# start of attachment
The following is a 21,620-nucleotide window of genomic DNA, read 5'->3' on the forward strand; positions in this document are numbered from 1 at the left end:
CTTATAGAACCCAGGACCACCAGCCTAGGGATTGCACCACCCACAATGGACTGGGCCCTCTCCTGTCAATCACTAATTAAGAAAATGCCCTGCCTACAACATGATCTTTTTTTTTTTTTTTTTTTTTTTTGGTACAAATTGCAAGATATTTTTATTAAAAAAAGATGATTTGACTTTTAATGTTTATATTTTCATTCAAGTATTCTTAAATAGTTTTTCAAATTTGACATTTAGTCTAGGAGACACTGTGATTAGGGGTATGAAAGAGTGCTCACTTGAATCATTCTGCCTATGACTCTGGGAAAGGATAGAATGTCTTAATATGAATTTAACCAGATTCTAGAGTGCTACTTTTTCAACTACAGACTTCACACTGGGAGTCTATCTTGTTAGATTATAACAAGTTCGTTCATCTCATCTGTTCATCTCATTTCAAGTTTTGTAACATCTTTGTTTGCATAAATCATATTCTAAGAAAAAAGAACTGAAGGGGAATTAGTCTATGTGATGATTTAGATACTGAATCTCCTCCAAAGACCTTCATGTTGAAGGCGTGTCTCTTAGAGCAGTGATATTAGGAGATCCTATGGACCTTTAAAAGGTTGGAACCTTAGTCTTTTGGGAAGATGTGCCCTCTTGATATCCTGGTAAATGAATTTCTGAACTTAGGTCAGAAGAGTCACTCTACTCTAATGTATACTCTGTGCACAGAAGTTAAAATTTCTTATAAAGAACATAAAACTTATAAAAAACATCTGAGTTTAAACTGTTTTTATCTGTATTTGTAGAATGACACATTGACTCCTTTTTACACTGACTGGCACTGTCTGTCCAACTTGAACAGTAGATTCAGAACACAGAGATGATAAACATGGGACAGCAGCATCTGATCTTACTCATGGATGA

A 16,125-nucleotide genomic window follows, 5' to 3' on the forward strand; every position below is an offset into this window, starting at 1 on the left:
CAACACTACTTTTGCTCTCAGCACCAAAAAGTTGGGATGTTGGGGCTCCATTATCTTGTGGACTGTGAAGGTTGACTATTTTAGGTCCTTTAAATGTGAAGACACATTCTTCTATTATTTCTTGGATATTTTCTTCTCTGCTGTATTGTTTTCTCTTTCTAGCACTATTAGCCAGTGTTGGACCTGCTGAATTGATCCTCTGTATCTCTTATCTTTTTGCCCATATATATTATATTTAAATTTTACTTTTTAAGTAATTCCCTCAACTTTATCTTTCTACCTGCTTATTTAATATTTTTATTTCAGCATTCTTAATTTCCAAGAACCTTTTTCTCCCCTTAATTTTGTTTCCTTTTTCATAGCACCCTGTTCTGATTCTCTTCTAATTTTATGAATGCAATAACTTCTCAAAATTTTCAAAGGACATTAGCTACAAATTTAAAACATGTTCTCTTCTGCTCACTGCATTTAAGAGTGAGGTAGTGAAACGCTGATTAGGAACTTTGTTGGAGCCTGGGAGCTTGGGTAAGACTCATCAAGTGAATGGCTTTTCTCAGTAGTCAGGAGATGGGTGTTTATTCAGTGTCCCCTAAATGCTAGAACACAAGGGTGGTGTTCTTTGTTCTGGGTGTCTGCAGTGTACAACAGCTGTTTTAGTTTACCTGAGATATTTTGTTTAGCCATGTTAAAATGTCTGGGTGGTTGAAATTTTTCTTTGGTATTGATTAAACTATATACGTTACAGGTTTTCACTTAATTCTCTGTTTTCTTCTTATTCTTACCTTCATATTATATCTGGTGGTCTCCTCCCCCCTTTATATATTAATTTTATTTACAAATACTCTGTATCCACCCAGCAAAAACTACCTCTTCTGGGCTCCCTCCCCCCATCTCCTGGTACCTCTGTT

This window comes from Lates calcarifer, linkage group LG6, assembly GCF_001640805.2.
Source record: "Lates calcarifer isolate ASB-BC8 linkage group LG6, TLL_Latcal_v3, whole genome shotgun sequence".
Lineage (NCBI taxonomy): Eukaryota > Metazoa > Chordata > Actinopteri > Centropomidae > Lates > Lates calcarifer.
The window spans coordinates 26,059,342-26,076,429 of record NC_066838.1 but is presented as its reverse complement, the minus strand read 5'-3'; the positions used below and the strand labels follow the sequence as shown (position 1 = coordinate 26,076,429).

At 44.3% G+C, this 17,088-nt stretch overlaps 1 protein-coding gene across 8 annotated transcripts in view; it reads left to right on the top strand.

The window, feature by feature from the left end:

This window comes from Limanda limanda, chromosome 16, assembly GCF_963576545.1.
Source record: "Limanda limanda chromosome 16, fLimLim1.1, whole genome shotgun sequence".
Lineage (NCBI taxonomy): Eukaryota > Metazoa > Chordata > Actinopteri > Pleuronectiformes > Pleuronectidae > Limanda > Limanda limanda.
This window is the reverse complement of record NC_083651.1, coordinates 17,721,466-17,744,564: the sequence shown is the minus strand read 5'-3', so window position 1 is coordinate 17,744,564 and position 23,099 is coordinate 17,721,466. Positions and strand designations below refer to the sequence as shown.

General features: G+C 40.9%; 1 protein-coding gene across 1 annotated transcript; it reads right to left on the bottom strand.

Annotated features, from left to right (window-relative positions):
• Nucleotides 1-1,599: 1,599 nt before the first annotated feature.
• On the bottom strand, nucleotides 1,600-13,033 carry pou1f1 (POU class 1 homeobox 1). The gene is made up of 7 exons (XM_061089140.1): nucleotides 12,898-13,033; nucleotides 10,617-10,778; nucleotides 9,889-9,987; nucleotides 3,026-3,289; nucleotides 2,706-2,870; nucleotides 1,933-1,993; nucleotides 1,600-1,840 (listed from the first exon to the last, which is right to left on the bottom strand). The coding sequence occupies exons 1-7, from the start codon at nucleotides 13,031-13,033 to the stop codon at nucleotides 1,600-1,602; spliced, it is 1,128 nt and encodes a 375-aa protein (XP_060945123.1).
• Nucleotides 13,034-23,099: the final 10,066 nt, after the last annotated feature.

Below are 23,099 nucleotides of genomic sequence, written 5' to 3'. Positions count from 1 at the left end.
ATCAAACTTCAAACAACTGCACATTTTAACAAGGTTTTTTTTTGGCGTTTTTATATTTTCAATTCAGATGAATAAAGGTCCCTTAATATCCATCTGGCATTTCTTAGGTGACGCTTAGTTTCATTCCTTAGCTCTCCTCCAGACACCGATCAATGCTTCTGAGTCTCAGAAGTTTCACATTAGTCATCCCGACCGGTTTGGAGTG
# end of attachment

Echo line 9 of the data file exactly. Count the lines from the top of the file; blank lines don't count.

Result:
At 44.3% G+C, this 17,088-nt stretch overlaps 1 protein-coding gene across 8 annotated transcripts in view; it reads left to right on the top strand.